In the wire matrix printer which is utilized for receipt and journal printing operation, the print head structure may be a multiple element type and horizontally disposed with the wire elements aligned in a vertical line and supported on a print head carriage which is caused to be moved or driven in a horizontal direction for printing in line manner across the receipt or journal paper and wherein the drive elements or transducers may be positioned in a circular configuration with the respective wires leading to the front tip of the print head. In the wire matrix printer which is utilized for business forms or like record media printing operation, the print head may be oriented in a manner wherein the nose is pointed downward for printing on the form, slip or like media while the carriage and print head are moved above and across the form or media in the horizontal direction.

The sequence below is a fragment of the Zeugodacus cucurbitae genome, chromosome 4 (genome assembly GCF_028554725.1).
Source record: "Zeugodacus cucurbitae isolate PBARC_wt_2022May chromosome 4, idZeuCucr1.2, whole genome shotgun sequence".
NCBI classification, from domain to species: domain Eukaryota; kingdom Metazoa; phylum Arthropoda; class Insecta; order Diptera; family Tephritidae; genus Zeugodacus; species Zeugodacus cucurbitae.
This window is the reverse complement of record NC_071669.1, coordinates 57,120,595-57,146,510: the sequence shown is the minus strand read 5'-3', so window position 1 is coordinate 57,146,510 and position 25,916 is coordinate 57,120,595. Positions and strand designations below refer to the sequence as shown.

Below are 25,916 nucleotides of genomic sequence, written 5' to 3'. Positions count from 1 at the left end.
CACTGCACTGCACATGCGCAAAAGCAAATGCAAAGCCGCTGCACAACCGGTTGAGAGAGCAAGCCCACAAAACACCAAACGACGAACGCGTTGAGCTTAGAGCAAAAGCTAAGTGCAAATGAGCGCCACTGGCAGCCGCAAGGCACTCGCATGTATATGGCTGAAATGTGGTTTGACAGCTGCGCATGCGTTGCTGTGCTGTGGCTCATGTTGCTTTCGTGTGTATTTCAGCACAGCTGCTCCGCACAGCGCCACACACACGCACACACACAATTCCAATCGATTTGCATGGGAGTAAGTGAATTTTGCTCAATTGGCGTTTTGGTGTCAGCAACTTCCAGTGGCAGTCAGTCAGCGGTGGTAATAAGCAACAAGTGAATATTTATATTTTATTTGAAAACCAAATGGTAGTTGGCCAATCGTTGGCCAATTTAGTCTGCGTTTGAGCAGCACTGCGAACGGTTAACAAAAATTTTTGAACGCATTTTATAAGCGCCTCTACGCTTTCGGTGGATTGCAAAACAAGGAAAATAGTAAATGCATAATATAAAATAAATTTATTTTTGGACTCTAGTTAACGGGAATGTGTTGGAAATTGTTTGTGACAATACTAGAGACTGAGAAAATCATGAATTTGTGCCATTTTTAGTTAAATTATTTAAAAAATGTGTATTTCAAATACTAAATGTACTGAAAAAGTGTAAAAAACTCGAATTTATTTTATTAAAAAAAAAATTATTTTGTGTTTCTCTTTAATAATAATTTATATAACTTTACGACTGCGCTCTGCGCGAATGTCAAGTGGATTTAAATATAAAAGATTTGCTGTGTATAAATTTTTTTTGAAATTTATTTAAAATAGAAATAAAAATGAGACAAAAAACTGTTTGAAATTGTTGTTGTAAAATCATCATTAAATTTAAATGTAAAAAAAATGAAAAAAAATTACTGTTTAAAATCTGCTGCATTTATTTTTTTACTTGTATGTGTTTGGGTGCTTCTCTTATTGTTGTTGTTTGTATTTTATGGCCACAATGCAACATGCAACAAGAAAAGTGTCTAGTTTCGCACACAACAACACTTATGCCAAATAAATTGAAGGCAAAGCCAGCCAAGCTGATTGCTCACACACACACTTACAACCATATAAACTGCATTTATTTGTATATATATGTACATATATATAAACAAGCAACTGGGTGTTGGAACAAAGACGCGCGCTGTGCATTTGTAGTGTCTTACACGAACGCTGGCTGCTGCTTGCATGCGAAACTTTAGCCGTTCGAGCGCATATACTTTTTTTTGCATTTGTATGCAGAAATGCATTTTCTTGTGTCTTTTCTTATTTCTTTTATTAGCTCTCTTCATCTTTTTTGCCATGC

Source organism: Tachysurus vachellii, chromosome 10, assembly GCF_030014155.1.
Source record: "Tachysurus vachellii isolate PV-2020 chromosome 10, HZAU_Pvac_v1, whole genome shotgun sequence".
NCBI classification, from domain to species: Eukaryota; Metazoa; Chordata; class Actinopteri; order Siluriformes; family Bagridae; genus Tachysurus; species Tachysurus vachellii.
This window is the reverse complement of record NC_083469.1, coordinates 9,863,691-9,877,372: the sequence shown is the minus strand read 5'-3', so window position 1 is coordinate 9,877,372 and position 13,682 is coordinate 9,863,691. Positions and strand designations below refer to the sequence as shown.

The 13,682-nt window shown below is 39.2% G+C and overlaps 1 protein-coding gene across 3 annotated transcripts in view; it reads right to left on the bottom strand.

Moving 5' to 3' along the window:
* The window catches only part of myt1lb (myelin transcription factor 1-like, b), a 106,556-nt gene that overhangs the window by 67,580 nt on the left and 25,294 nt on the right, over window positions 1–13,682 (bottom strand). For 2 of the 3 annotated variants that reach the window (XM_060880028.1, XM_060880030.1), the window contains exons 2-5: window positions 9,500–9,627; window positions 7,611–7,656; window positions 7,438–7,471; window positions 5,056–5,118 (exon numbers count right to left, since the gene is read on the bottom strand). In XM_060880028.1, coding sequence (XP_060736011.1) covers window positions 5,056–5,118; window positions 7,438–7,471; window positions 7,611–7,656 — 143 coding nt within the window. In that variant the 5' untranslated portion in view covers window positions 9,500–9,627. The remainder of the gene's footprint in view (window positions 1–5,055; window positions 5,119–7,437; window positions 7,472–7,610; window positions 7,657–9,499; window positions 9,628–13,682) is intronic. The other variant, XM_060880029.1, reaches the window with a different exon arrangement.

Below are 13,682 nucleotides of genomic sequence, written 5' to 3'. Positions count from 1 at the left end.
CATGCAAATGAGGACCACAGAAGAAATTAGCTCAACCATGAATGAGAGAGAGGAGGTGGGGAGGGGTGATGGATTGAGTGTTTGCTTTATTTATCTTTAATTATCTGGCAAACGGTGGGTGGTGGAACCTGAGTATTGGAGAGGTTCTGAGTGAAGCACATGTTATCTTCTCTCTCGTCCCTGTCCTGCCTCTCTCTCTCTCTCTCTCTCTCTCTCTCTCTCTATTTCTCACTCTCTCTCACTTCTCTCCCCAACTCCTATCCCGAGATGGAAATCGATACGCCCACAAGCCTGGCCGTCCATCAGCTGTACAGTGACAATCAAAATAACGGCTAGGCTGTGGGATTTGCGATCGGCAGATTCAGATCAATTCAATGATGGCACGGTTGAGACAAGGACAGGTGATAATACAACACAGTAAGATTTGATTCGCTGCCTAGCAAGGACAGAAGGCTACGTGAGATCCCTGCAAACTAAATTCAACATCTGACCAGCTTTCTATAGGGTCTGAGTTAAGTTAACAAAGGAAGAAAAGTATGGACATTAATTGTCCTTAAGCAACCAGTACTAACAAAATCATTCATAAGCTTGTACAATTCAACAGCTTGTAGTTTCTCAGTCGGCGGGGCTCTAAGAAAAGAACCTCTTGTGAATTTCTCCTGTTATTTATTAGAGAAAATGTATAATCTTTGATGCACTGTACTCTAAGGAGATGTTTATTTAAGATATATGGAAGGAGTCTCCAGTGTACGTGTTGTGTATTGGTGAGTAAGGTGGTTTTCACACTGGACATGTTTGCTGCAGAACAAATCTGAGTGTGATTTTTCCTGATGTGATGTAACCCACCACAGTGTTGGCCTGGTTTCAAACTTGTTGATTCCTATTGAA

Alternatively, the print head may be supported and guided along a line of printing wherein the form or record media is placed on edge and the print head is caused to be driven in a vertical direction for the printing operation.
In the case of a wire matrix printer which is utilized for form or slip printing, the difference in thickness of the form or slip may require some means or mechanism for adjusting the gap or the distance between the print head and the printer platen.
Additionally, in the case of a printer which is utilized for such form or slip printing, some means or mechanism is provided to detect the presence of a slip or form as the document is being inserted into position in the printer for the printing operation. A common mechanism for detecting presence of a slip or form is an optical sensing arrangement that bridges the path of the document and detects the presence thereof.